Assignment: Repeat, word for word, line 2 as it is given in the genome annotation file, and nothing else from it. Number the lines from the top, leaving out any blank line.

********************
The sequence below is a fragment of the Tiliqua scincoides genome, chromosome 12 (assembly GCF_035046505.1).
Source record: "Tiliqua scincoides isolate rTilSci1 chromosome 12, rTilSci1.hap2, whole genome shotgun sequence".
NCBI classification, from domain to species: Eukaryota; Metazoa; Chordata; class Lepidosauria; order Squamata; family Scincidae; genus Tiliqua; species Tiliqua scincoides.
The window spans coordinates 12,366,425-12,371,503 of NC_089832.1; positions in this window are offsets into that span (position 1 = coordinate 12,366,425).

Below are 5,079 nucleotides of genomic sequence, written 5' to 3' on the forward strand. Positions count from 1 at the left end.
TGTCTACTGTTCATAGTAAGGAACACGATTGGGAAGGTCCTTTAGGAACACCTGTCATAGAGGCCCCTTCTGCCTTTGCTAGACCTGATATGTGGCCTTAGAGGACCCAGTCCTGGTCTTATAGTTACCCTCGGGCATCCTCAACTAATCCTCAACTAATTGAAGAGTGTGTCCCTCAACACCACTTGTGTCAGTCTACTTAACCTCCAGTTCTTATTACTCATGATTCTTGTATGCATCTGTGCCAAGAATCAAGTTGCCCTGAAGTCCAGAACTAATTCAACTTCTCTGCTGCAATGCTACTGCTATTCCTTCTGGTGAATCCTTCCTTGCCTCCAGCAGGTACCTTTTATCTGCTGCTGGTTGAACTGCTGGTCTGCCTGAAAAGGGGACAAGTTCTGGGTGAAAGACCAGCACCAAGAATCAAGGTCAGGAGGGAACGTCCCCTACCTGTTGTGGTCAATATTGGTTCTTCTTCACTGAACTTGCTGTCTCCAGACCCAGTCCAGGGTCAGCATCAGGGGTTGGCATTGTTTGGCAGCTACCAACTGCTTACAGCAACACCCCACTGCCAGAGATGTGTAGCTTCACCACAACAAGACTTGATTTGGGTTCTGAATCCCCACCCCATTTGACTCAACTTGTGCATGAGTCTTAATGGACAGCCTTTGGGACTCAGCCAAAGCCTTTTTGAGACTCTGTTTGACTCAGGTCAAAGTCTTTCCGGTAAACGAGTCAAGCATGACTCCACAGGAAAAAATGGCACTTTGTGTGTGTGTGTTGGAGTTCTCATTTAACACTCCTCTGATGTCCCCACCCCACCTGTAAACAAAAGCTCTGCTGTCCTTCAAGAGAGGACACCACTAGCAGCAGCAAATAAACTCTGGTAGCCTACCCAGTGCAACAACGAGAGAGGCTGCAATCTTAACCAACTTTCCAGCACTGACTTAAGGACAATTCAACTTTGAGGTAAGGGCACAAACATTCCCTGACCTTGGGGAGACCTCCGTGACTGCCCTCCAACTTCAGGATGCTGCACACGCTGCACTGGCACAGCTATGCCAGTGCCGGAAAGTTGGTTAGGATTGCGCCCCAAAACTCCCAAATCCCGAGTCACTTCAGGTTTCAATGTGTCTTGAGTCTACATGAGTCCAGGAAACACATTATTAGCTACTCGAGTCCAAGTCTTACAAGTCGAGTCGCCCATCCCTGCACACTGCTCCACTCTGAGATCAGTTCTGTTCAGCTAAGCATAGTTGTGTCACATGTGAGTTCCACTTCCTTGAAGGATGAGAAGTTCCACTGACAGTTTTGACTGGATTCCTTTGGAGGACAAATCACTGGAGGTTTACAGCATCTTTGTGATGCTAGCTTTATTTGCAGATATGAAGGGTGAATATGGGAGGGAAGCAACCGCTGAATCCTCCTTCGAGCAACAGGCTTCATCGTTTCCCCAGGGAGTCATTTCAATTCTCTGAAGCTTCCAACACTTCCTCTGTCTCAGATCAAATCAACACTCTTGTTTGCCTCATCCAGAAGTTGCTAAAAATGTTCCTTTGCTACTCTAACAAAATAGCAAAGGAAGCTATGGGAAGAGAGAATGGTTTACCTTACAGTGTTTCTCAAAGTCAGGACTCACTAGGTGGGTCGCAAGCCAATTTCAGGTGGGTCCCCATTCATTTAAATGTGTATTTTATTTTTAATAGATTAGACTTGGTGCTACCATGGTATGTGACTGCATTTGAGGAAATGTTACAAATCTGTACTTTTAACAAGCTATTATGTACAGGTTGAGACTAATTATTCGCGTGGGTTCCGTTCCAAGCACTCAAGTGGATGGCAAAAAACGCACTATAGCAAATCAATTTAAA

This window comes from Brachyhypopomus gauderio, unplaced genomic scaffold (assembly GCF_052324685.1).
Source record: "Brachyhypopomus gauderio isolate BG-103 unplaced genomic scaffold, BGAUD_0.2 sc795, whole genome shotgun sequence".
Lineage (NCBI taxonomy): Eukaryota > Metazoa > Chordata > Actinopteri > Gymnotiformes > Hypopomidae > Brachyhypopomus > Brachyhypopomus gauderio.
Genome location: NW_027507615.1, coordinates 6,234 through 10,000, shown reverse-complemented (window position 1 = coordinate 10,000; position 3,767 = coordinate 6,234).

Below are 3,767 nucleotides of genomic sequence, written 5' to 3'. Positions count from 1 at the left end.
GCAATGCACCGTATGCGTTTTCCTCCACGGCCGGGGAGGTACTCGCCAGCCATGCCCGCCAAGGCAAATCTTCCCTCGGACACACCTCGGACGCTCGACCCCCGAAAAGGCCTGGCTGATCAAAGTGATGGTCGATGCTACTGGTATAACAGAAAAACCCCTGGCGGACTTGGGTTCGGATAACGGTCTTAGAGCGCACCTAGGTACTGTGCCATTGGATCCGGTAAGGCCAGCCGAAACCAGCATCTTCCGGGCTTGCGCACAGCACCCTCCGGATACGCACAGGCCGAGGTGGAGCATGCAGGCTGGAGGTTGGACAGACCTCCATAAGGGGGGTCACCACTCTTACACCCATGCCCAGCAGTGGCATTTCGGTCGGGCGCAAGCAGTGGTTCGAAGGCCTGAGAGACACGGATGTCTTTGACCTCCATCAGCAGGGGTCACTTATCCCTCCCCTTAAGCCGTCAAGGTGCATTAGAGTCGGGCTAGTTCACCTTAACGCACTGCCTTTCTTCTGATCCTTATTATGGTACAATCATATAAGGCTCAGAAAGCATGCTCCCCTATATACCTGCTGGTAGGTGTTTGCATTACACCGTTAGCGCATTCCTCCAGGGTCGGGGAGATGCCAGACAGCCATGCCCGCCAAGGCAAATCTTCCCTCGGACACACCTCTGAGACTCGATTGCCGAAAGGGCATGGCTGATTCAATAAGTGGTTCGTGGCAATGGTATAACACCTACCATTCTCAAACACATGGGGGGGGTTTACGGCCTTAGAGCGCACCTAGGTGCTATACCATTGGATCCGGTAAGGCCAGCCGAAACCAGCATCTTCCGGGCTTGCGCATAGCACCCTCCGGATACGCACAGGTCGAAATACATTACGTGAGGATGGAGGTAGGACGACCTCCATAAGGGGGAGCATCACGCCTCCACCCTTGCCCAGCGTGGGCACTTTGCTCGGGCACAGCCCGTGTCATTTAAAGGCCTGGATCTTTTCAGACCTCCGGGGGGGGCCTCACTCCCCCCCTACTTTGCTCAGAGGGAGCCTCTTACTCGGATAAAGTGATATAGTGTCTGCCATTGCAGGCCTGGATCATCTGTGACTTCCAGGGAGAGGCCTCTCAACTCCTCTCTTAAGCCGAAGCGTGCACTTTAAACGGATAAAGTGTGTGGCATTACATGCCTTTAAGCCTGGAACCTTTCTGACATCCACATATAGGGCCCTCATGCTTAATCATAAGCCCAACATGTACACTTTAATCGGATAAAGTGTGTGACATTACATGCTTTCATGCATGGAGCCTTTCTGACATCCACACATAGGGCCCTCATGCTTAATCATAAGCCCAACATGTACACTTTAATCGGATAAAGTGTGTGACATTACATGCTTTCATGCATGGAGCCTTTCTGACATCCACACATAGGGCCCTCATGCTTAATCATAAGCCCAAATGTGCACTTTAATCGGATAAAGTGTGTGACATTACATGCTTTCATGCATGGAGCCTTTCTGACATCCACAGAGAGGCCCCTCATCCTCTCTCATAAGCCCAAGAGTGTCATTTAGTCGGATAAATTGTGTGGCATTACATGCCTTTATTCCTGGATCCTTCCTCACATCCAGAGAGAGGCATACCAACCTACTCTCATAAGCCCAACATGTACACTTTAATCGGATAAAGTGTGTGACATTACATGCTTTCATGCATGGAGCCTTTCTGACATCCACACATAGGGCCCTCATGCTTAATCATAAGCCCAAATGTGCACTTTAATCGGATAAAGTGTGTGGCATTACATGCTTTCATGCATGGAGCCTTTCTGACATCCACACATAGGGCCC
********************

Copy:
Source record: "Tiliqua scincoides isolate rTilSci1 chromosome 12, rTilSci1.hap2, whole genome shotgun sequence".